NOTTINGHAMSHIRE County Council is set to welcome the BLOODHOUND SuperSonic Car – a life-size replica of the vehicle designed to set a new world land speed record – on 30th October.
The BLOODHOUND Project is designed to inspire children and young people to consider future careers in science, technology, engineering and mathematics (STEM) by demonstrating how these subjects can be used to create something extraordinary…and break a record or two along the way.
The BLOODHOUND show car will begin its visit to Nottinghamshire at County Hall, and will then move to the National Water Sports Centre and Rufford Country Park where it will be the focus of a range of educational activities and community open days, as well as a business breakfast with local entrepreneurs.
During November, pupils from around 100 Nottinghamshire schools will have the opportunity to learn more about the science and technology behind the ultimate racing car, and take part in a range of educational, problem solving activities and challenges with the BLOODHOUND education team.
Coun Philip Owen, chairman of the children and young people’s committee said: “This is an excellent opportunity for our children and young people to take part in an exciting real-life engineering project and develop their problem solving skills. They will undertake challenges and learn to co-operate to accomplish certain tasks and see how a supersonic car works.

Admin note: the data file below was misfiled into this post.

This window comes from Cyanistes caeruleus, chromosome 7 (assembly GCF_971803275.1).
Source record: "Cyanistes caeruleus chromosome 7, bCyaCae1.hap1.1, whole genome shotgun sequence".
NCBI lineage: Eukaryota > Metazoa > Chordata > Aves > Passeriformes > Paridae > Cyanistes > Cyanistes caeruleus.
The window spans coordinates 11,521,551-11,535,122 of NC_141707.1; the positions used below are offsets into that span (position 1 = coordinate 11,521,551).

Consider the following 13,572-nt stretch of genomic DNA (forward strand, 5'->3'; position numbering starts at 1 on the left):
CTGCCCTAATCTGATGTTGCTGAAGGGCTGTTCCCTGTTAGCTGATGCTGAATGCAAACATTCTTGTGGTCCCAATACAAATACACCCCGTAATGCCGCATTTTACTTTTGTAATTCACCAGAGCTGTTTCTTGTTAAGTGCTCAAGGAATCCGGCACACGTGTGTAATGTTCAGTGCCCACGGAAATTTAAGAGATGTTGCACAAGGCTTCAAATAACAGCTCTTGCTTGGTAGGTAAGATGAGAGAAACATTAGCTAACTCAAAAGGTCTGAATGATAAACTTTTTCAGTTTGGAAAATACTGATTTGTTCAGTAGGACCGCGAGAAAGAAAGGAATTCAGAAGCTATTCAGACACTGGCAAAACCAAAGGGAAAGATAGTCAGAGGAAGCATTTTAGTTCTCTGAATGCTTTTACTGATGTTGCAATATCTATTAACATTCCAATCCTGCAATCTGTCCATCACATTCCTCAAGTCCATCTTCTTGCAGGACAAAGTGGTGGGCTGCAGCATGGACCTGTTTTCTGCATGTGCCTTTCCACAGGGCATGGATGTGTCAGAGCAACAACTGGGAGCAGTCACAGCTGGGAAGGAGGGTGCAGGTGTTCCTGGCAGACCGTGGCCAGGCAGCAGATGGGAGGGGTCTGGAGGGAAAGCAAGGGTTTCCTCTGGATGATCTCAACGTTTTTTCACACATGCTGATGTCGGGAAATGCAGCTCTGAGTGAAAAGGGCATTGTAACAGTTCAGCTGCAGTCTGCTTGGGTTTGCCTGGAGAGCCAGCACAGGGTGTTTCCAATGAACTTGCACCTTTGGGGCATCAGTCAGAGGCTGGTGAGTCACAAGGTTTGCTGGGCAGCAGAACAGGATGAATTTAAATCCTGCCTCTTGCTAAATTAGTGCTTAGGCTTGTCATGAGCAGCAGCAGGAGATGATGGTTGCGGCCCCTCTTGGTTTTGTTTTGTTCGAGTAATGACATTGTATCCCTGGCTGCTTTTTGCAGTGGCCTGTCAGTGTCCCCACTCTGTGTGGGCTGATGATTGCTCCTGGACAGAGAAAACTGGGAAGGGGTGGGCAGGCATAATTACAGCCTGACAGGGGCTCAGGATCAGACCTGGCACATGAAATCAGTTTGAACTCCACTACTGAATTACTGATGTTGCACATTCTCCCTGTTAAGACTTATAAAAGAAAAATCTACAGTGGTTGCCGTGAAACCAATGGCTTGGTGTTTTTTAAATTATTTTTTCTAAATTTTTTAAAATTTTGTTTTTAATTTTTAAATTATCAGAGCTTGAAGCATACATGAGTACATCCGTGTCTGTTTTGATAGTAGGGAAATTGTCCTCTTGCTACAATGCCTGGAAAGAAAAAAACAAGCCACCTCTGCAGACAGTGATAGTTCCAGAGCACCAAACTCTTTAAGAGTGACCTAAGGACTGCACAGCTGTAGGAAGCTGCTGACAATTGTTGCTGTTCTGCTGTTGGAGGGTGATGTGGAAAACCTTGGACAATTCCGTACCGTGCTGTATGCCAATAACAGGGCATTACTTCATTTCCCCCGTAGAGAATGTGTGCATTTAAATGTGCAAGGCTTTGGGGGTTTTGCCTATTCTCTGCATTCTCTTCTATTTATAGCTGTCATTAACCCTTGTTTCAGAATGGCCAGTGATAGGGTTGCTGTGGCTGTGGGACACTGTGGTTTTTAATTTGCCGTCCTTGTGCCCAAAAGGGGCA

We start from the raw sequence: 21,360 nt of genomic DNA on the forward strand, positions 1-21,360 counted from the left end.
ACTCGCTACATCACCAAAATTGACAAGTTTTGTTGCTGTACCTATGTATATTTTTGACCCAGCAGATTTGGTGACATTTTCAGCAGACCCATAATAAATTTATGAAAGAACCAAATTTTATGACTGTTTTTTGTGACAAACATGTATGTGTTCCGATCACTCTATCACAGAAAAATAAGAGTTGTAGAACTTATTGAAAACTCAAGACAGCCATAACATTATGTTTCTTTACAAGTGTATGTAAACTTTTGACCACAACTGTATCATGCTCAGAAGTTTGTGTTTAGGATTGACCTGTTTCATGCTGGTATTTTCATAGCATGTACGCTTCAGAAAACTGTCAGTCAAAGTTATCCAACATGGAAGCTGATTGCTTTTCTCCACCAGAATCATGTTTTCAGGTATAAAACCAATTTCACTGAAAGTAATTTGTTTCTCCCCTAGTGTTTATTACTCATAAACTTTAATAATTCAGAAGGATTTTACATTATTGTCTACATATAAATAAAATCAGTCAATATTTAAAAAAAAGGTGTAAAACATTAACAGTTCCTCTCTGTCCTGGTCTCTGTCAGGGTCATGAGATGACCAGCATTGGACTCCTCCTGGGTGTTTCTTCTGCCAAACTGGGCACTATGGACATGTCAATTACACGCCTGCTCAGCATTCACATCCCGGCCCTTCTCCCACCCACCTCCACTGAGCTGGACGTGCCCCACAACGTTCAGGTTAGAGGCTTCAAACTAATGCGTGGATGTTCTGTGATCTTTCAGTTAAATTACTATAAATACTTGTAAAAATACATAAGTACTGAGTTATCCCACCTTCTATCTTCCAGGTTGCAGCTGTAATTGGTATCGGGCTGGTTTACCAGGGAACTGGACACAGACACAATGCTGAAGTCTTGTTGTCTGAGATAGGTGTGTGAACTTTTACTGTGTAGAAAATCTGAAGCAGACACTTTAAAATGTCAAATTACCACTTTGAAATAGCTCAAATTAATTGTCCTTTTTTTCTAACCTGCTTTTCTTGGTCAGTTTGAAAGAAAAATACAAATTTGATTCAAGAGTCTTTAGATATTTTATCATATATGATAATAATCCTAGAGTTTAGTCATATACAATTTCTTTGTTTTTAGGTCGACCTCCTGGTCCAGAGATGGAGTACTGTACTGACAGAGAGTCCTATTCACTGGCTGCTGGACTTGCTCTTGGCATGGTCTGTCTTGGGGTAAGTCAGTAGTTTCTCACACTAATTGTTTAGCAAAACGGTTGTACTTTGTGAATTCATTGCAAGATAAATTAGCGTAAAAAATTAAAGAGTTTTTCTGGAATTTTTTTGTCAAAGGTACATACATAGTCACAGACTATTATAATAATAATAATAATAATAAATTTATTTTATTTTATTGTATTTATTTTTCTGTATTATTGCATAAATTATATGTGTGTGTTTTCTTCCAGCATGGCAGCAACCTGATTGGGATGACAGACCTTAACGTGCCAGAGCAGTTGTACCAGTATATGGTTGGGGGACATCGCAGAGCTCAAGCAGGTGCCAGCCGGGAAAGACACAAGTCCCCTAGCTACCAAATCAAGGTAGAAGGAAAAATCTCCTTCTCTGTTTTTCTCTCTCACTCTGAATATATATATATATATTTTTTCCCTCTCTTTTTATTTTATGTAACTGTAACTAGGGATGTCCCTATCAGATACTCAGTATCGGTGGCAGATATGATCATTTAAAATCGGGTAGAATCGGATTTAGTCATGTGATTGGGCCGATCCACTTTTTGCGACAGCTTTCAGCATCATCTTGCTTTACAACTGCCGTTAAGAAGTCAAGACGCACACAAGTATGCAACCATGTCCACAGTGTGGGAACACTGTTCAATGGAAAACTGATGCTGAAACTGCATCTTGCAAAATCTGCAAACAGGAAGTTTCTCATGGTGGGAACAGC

“I hope that the young people will come away from these challenges and be inspired to consider studying science or engineering, technology or mathematics and also to appreciate that such subjects could open doors to a truly remarkable future career.”
BLOODHOUND Education Programme Director Jonathan Ellis, said: “Bloodhound is a really exciting programme for a number of reasons. It gives children the chance to get involved and have some fun with science, technology and maths. Here they get the chance to see how amazing engineering and technology can be.
“The BLOODHOUND Project is about inspiring the next generation to study STEM subjects. We work with local business to create long-term links with schools and help to develop students’ understanding of industry and the skills required to operate in today’s challenging work place. This enables young people to take on more highly skilled jobs in Nottinghamshire which in turn benefits future business growth.”
The project will be led by the BLOODHOUND Education Programme and ambassadors from local and national businesses.